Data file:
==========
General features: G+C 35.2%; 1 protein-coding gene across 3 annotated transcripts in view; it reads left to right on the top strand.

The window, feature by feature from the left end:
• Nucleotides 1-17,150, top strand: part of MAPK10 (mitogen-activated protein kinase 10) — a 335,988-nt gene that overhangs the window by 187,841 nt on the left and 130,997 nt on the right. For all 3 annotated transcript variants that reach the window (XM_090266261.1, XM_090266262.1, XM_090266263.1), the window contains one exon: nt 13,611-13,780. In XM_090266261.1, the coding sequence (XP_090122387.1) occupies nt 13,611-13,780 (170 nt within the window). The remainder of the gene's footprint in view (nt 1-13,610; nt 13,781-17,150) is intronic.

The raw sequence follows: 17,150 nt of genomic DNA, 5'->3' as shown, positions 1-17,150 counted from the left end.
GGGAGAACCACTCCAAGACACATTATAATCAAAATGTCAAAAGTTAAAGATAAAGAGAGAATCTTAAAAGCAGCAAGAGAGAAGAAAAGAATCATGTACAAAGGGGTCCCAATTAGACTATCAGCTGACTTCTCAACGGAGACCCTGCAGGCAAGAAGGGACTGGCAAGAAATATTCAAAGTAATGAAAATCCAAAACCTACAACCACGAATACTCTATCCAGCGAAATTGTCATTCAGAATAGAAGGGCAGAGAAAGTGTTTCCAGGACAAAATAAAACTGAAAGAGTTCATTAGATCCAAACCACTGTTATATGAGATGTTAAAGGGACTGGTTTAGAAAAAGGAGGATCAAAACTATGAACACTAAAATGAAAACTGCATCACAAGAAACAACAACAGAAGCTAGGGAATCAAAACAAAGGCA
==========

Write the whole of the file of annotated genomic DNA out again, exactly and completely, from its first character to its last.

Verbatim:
General features: G+C 35.2%; 1 protein-coding gene across 3 annotated transcripts in view; it reads left to right on the top strand.

The window, feature by feature from the left end:
• Nucleotides 1-17,150, top strand: part of MAPK10 (mitogen-activated protein kinase 10) — a 335,988-nt gene that overhangs the window by 187,841 nt on the left and 130,997 nt on the right. For all 3 annotated transcript variants that reach the window (XM_090266261.1, XM_090266262.1, XM_090266263.1), the window contains one exon: nt 13,611-13,780. In XM_090266261.1, the coding sequence (XP_090122387.1) occupies nt 13,611-13,780 (170 nt within the window). The remainder of the gene's footprint in view (nt 1-13,610; nt 13,781-17,150) is intronic.

The raw sequence follows: 17,150 nt of genomic DNA, 5'->3' as shown, positions 1-17,150 counted from the left end.
GGGAGAACCACTCCAAGACACATTATAATCAAAATGTCAAAAGTTAAAGATAAAGAGAGAATCTTAAAAGCAGCAAGAGAGAAGAAAAGAATCATGTACAAAGGGGTCCCAATTAGACTATCAGCTGACTTCTCAACGGAGACCCTGCAGGCAAGAAGGGACTGGCAAGAAATATTCAAAGTAATGAAAATCCAAAACCTACAACCACGAATACTCTATCCAGCGAAATTGTCATTCAGAATAGAAGGGCAGAGAAAGTGTTTCCAGGACAAAATAAAACTGAAAGAGTTCATTAGATCCAAACCACTGTTATATGAGATGTTAAAGGGACTGGTTTAGAAAAAGGAGGATCAAAACTATGAACACTAAAATGAAAACTGCATCACAAGAAACAACAACAGAAGCTAGGGAATCAAAACAAAGGCA